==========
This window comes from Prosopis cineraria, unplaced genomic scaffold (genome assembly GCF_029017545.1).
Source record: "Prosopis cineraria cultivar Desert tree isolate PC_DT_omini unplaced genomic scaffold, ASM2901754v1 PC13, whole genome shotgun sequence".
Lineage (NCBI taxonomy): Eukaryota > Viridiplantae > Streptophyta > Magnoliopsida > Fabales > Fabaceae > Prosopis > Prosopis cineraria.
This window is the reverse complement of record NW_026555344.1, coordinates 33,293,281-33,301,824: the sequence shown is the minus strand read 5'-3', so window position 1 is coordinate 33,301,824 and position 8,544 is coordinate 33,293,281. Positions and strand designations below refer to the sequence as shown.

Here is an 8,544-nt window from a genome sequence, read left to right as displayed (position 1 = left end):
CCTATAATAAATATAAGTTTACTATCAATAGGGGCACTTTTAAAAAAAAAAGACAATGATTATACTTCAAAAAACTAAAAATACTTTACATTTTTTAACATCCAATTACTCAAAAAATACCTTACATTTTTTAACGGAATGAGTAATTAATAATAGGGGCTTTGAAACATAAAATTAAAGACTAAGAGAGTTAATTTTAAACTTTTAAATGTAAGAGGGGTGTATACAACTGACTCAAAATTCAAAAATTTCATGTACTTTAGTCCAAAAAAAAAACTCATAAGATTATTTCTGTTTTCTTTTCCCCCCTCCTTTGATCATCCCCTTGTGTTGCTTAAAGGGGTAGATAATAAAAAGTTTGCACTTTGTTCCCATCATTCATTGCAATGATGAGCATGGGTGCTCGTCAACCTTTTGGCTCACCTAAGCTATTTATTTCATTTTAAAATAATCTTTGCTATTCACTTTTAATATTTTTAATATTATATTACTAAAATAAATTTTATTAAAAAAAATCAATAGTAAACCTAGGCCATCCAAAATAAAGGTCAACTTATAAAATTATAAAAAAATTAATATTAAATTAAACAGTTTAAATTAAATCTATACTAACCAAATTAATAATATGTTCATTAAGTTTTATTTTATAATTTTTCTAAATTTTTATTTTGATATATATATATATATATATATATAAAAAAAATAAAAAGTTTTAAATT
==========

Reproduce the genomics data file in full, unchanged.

This window comes from Prosopis cineraria, unplaced genomic scaffold (genome assembly GCF_029017545.1).
Source record: "Prosopis cineraria cultivar Desert tree isolate PC_DT_omini unplaced genomic scaffold, ASM2901754v1 PC13, whole genome shotgun sequence".
Lineage (NCBI taxonomy): Eukaryota > Viridiplantae > Streptophyta > Magnoliopsida > Fabales > Fabaceae > Prosopis > Prosopis cineraria.
This window is the reverse complement of record NW_026555344.1, coordinates 33,293,281-33,301,824: the sequence shown is the minus strand read 5'-3', so window position 1 is coordinate 33,301,824 and position 8,544 is coordinate 33,293,281. Positions and strand designations below refer to the sequence as shown.

Here is an 8,544-nt window from a genome sequence, read left to right as displayed (position 1 = left end):
CCTATAATAAATATAAGTTTACTATCAATAGGGGCACTTTTAAAAAAAAAAGACAATGATTATACTTCAAAAAACTAAAAATACTTTACATTTTTTAACATCCAATTACTCAAAAAATACCTTACATTTTTTAACGGAATGAGTAATTAATAATAGGGGCTTTGAAACATAAAATTAAAGACTAAGAGAGTTAATTTTAAACTTTTAAATGTAAGAGGGGTGTATACAACTGACTCAAAATTCAAAAATTTCATGTACTTTAGTCCAAAAAAAAAACTCATAAGATTATTTCTGTTTTCTTTTCCCCCCTCCTTTGATCATCCCCTTGTGTTGCTTAAAGGGGTAGATAATAAAAAGTTTGCACTTTGTTCCCATCATTCATTGCAATGATGAGCATGGGTGCTCGTCAACCTTTTGGCTCACCTAAGCTATTTATTTCATTTTAAAATAATCTTTGCTATTCACTTTTAATATTTTTAATATTATATTACTAAAATAAATTTTATTAAAAAAAATCAATAGTAAACCTAGGCCATCCAAAATAAAGGTCAACTTATAAAATTATAAAAAAATTAATATTAAATTAAACAGTTTAAATTAAATCTATACTAACCAAATTAATAATATGTTCATTAAGTTTTATTTTATAATTTTTCTAAATTTTTATTTTGATATATATATATATATATATATATAAAAAAAATAAAAAGTTTTAAATT